My colleagues here at Echo Research have commenced fieldwork for the 33rd annual study on Britain’s Most Admired Companies. Over the past three decades, we have examined the key drivers of corporate reputation across 250 companies drawn from 28 industry sectors. We ask those leading businesses to rate their sector peers across 13 defined measures of reputation. These opinions are then complemented by those of specialist analysts and journalists. The results will be published later this year and without the necessity of turning into Mystic Meg, it’s a safe call to predict that three criteria will stand out as the principal drivers of corporate reputation across our index:
1. The Quality of Products & Services
2. Financial Soundness, and;
3. Quality of Management.
Consistently over the Study’s history, it has been these three factors which have led as the most important in adjudging how companies rank in their sector or across the study as a whole. They are what we call the ‘Table Stakes’. Quite simply, if you’re not getting these basic things right, you’re not going to have much of a reputation – no matter how good you are at other things like, dare I say, ESG.
However, unsurprisingly, given the recent zeitgeist around all things Environmental, Social and Governance, ESG has been coming up fast on the rails and finished a credible 6th overall out of our 13 separate reputational drivers in 2021.
I know this fact will make the milk in the coffee of some ESG-naysayers curdle. Sorry about that. They’ll question how ESG can be more important than things like inspirational leadership, competitiveness or the effective use of corporate assets? The fact is, it just is. And what’s more, leaders of 250 of Britain’s leading businesses think so too. But I think 6th is just about right – maybe a P5 or P4 but nothing higher. We do need to keep things in perspective.
In 2021 we asked business leaders how critical ESG was to their organisation’s operations across three criteria:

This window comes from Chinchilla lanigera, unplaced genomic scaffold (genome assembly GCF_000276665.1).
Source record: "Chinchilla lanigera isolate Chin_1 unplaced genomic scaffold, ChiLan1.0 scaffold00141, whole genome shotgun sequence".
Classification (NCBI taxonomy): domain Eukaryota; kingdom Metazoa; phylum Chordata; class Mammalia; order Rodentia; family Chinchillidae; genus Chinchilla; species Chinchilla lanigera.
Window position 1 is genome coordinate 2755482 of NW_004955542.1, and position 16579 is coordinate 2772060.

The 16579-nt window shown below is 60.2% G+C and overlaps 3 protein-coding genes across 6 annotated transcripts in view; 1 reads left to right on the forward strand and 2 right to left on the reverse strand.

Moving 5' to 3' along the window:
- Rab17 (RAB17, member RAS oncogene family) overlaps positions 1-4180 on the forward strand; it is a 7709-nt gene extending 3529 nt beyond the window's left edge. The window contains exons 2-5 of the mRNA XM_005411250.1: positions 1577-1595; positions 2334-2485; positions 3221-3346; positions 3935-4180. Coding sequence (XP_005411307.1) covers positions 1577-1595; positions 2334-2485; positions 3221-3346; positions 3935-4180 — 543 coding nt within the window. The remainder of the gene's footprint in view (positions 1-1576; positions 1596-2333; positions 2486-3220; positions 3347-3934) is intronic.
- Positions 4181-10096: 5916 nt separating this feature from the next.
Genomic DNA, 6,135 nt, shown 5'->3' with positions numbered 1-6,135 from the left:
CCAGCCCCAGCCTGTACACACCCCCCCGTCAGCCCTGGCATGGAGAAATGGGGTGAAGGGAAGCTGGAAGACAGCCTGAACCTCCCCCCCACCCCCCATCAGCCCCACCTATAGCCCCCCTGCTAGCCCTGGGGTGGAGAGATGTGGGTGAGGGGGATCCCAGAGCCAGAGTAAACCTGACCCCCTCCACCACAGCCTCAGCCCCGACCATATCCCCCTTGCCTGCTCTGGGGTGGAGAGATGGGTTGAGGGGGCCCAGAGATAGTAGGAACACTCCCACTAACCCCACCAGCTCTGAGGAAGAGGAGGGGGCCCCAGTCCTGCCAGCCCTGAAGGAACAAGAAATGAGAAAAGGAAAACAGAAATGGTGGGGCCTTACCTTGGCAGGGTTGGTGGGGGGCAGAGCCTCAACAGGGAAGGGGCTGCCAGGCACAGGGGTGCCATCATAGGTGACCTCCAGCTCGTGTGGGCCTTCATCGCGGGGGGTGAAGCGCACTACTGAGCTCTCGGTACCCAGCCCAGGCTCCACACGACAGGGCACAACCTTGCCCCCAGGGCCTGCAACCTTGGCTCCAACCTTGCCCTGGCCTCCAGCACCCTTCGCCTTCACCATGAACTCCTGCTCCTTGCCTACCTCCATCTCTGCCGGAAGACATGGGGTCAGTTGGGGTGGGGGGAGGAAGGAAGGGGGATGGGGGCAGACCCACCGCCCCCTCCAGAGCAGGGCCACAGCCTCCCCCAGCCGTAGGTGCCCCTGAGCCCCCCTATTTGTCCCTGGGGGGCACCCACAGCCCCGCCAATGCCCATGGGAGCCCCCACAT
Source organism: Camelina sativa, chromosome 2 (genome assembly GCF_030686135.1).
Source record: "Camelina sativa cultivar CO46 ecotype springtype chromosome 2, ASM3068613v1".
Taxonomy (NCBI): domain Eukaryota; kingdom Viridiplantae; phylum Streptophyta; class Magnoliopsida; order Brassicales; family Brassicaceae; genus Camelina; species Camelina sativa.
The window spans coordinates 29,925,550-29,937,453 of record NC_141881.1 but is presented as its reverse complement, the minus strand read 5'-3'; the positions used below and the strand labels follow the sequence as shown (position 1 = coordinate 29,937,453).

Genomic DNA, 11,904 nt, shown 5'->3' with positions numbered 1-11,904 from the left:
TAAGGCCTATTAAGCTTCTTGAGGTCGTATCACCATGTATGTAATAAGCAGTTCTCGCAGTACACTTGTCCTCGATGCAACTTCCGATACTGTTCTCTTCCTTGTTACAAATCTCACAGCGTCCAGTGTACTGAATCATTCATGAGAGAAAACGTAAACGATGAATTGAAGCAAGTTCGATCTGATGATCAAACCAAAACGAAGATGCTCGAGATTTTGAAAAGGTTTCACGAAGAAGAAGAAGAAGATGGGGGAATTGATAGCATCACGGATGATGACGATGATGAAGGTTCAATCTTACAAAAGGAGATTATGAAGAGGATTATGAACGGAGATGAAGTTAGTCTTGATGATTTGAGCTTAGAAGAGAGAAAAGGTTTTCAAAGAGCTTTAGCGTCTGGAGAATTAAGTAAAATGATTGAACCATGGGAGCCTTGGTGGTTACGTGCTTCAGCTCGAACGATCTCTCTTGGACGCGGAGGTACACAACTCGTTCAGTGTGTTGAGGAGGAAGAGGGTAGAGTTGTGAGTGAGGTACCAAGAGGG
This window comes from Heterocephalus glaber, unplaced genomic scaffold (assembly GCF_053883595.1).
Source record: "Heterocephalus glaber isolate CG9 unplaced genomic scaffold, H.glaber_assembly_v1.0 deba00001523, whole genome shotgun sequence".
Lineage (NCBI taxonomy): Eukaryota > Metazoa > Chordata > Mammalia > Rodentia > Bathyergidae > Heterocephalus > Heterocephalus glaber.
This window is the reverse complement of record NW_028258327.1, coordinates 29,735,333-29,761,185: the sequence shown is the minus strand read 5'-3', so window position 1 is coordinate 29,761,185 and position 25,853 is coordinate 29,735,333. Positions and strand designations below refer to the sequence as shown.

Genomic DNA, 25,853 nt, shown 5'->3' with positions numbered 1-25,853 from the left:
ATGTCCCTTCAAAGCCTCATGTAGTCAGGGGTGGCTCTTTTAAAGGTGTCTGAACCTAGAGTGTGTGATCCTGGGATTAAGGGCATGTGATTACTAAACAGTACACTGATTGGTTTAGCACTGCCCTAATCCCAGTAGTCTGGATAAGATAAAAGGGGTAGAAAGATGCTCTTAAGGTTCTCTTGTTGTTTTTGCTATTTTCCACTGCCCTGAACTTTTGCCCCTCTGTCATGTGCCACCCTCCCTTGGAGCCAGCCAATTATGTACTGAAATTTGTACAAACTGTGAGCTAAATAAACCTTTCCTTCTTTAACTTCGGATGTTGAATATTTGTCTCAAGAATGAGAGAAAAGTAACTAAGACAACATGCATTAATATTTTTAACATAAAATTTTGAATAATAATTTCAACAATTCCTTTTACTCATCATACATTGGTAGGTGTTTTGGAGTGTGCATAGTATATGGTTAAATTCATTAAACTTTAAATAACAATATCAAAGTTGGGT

That’s interesting isn’t it? Driving value. Who would have thought it? But that’s my personal experience too – quality leaders look beyond and behind the blagh blagh blagh of ESG and think strategically about how they can harness the impetus better environmental and social stewardship demands. They are seeing how ESG is not just about compliance, standardised reporting and basic posterior concealment and that it’s actually about growing their business and being better at what they do.
Back in the 80s and early 90s when I worked for a multi-national management consultancy, we’d have created a consulting brand around it - something like Total Quality, Just-in Time, Environmental and Social Business Improvement or TQJITESBI for short. But there’s no need for overblown management speak these days. We’ve just got to get on and fix things.
2022 looks a lot different to 2021 – RIP ESG?
In a recent article by Gillian Tett in the Financial Times (ESG Exposed in a world of changing priorities June 3 2022), Anne Simpson, who heads sustainable investing at Franklin Templeton suggested it was time for RIP ESG. She called for a ‘broader, human-centred approach’ for sustainable and socially progressive investing. This is in light of the very 2022 pressures being put on economies and society globally – European conflict, energy prices through the roof, rising inflation, pressures on fuel and food security. She advocates for finding the right trade-offs (ways to balance all the different goals around responsibility) in the ‘least bad way possible so as to help as many people as possible thrive on our troubled planet and prevent catastrophic climate change’.
I commend her thinking because it takes ESG away from being just….well ESG and into the real world. That’s the one we are all living in, watching buffoonish leaders mis-manage our country whilst people struggle to make ends meet, see progressive social change stall and witness our ecology degrade or simply disappear.
ESG has to become mainstream and as I said at a conference for communications professionals in Brighton back in May, the nomenclature needs to disappear, and I am sure it will do in time. So maybe Anne Simpson is right, it is time for RIP ESG.
To quote Gillian Tett from her June 3 article, ‘ the concept of ESG has moved from being a narrow area of activism - driven by people who want to change the world – to a sphere of risk management for corporate boards.’ I’d add value creation to that too given the results of our research above. Gillian Tett adds, (business risk) ‘is shaped by the knowledge that companies which ignore ESG issues can face reputational damage and the loss of customers, staff and employees’. Amen to that.
This blog has come full circle. Perhaps our 2022 edition of Britain’s Most Admired Companies will see ESG rise to the position of Table Stake. We’ll know in the late Autumn.